2018: 10 hikers completed the entire route, including the inspiring UltraPedestrians who linked together the Oregon Desert Trail, Pacific Crest Trail, Pacific Northwest Trail and Idaho Centennial Trail in a 2,600 mile loop they dubbed the UpNorth Loop. 78 volunteers spent a combined 1,628 hours on trail-related projects.

2019: ONDA released updated maps and guidebook to include multi-sport options along the route, a skills rating to qualify the difficulty of navigation, water availability and terrain per section, and improved driving directions to each section start and end. 7 hikers completed the entire route, and 71 volunteers spent a combined 1,653 hours on trail-related projects.

2020: COVID-19 changed, well, everything and we suddenly found ourselves discouraging people from traveling through the small towns in eastern Oregon.

2021: Hikers were eager to hit the trail after the tumultuous 2020 happenings and 10 hikers finished the entire route.

2022: A cold and snowy spring caught many hikers by surprise along the route this year, but despite frosty tents and cold mornings, 11 people completed the route.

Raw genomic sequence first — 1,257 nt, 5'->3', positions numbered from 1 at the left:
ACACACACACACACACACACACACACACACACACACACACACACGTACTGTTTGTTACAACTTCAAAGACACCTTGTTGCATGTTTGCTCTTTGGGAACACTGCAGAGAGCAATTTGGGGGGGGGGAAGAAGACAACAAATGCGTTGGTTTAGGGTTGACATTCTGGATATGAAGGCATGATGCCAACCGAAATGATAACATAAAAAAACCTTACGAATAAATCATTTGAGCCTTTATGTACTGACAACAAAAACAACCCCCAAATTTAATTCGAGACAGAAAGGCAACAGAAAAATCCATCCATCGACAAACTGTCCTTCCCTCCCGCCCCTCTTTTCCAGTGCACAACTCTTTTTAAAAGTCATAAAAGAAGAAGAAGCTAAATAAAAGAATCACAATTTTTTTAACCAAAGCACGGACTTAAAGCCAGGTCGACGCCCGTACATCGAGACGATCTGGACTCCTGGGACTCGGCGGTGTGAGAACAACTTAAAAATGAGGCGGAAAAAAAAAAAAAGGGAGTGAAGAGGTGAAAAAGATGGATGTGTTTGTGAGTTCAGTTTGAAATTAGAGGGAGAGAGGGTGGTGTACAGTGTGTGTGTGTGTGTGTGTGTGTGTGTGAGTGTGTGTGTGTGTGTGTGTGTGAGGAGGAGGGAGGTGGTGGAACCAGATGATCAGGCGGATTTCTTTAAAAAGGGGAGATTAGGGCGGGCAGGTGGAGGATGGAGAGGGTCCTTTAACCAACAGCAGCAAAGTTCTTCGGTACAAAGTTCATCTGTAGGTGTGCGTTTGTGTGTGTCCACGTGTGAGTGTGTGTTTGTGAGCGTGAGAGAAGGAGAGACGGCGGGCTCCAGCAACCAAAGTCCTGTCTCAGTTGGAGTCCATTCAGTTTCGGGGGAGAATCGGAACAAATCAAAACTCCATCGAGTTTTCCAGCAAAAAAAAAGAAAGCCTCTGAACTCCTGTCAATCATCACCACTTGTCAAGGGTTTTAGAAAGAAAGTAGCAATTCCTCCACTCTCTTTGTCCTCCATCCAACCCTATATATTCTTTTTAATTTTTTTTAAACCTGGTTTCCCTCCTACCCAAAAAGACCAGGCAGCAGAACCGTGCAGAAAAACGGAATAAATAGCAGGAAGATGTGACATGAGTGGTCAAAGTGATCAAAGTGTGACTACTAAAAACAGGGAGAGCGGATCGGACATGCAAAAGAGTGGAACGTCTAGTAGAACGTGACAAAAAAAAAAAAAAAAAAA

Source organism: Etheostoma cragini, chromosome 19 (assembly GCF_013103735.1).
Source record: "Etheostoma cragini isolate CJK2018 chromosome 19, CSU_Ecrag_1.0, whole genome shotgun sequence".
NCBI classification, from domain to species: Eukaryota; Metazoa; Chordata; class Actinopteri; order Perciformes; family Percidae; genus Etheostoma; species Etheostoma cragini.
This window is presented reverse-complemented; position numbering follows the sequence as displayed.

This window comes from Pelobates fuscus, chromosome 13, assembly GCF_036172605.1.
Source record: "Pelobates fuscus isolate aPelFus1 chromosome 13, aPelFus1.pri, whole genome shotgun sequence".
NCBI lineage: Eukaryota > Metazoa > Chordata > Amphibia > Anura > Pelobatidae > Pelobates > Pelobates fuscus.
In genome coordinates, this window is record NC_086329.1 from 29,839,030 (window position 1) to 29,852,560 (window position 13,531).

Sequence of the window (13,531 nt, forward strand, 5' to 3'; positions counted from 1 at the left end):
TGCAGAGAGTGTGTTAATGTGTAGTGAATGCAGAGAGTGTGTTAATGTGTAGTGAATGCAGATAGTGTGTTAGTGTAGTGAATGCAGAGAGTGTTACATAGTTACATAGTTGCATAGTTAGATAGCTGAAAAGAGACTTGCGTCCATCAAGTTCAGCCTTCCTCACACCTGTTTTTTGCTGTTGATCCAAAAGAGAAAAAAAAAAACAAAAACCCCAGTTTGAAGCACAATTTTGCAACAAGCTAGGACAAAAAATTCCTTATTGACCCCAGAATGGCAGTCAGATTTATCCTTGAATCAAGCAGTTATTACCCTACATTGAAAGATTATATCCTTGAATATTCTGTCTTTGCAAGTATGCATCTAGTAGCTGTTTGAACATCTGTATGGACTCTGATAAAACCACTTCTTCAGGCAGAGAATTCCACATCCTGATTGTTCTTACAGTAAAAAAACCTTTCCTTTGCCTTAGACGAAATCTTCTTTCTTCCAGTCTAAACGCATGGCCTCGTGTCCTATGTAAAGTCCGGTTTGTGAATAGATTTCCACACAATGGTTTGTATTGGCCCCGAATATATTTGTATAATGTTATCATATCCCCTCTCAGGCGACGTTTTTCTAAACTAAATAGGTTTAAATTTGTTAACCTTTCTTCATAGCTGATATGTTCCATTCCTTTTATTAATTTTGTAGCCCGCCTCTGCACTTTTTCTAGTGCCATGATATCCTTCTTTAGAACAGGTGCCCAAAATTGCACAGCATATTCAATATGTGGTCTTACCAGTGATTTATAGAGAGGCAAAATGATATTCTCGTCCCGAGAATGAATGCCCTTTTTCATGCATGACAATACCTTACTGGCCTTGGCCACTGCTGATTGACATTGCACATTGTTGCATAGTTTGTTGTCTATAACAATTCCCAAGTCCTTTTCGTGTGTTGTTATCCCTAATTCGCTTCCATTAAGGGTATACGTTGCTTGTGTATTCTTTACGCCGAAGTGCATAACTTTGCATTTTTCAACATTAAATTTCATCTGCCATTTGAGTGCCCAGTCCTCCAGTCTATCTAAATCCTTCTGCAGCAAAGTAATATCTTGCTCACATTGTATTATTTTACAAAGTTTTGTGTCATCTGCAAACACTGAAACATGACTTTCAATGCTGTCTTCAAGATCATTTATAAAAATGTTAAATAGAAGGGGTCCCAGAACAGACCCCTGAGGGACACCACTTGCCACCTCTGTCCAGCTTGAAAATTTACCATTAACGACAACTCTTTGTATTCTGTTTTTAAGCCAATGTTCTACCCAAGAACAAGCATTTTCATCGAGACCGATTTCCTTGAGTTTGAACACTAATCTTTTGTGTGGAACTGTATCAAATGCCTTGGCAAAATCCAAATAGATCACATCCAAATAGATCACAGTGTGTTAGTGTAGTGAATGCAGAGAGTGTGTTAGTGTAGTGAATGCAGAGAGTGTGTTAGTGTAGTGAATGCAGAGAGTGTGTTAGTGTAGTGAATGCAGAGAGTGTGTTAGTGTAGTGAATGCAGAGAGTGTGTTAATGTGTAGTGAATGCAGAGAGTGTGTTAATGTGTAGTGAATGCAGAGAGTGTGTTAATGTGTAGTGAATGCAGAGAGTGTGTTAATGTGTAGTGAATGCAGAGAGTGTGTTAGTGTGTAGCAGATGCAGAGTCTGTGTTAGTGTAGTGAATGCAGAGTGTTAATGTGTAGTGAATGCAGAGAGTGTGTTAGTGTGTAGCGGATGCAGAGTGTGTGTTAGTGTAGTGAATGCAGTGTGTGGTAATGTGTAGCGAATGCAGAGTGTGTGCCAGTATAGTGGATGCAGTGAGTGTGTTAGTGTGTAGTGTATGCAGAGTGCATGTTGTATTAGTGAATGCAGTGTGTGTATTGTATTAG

2023: The ODT continues to inspire and motivate hikers! 10 people completed the route this year.

The Future

What does the future of the Oregon Desert Trail look like? Here are some thoughts:

Keep the route a route: The Oregon Desert Trail is a “virtual trail,” and completing the route in its entirety is a very challenging backcountry adventure. We believe there is a place for a remote route like this in the growing list of long distance backpacking experiences. Instead of building trail, we see the Oregon Desert Trail as an opportunity to teach hikers and other quiet recreationists how to responsibly travel through our eastern Oregon desert landscapes.